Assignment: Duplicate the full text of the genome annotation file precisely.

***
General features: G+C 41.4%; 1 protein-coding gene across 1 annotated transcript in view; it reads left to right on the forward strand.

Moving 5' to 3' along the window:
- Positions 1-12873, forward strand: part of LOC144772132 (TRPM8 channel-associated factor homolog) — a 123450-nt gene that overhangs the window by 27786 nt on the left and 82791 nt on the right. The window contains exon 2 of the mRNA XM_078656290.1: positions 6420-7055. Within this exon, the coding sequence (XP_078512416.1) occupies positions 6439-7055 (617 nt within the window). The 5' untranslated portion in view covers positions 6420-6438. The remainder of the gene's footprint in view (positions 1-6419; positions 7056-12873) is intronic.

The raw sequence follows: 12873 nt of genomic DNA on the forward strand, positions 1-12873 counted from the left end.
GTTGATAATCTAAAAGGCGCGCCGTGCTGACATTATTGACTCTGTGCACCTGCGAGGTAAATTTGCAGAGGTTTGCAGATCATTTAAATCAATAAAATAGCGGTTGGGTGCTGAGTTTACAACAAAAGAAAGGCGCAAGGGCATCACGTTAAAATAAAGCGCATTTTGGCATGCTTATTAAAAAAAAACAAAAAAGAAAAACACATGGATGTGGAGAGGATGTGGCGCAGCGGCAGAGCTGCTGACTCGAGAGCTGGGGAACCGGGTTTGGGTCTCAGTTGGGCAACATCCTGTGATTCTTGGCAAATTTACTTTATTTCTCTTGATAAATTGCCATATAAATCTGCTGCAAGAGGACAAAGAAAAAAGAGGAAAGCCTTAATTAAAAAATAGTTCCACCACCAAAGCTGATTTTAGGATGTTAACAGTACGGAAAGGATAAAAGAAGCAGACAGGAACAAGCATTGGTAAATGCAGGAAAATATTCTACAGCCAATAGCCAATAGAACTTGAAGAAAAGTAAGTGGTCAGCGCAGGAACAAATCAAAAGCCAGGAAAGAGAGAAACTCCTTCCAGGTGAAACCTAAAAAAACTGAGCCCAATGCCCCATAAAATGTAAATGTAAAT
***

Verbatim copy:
General features: G+C 41.4%; 1 protein-coding gene across 1 annotated transcript in view; it reads left to right on the forward strand.

Moving 5' to 3' along the window:
- Positions 1-12873, forward strand: part of LOC144772132 (TRPM8 channel-associated factor homolog) — a 123450-nt gene that overhangs the window by 27786 nt on the left and 82791 nt on the right. The window contains exon 2 of the mRNA XM_078656290.1: positions 6420-7055. Within this exon, the coding sequence (XP_078512416.1) occupies positions 6439-7055 (617 nt within the window). The 5' untranslated portion in view covers positions 6420-6438. The remainder of the gene's footprint in view (positions 1-6419; positions 7056-12873) is intronic.

The raw sequence follows: 12873 nt of genomic DNA on the forward strand, positions 1-12873 counted from the left end.
GTTGATAATCTAAAAGGCGCGCCGTGCTGACATTATTGACTCTGTGCACCTGCGAGGTAAATTTGCAGAGGTTTGCAGATCATTTAAATCAATAAAATAGCGGTTGGGTGCTGAGTTTACAACAAAAGAAAGGCGCAAGGGCATCACGTTAAAATAAAGCGCATTTTGGCATGCTTATTAAAAAAAAACAAAAAAGAAAAACACATGGATGTGGAGAGGATGTGGCGCAGCGGCAGAGCTGCTGACTCGAGAGCTGGGGAACCGGGTTTGGGTCTCAGTTGGGCAACATCCTGTGATTCTTGGCAAATTTACTTTATTTCTCTTGATAAATTGCCATATAAATCTGCTGCAAGAGGACAAAGAAAAAAGAGGAAAGCCTTAATTAAAAAATAGTTCCACCACCAAAGCTGATTTTAGGATGTTAACAGTACGGAAAGGATAAAAGAAGCAGACAGGAACAAGCATTGGTAAATGCAGGAAAATATTCTACAGCCAATAGCCAATAGAACTTGAAGAAAAGTAAGTGGTCAGCGCAGGAACAAATCAAAAGCCAGGAAAGAGAGAAACTCCTTCCAGGTGAAACCTAAAAAAACTGAGCCCAATGCCCCATAAAATGTAAATGTAAAT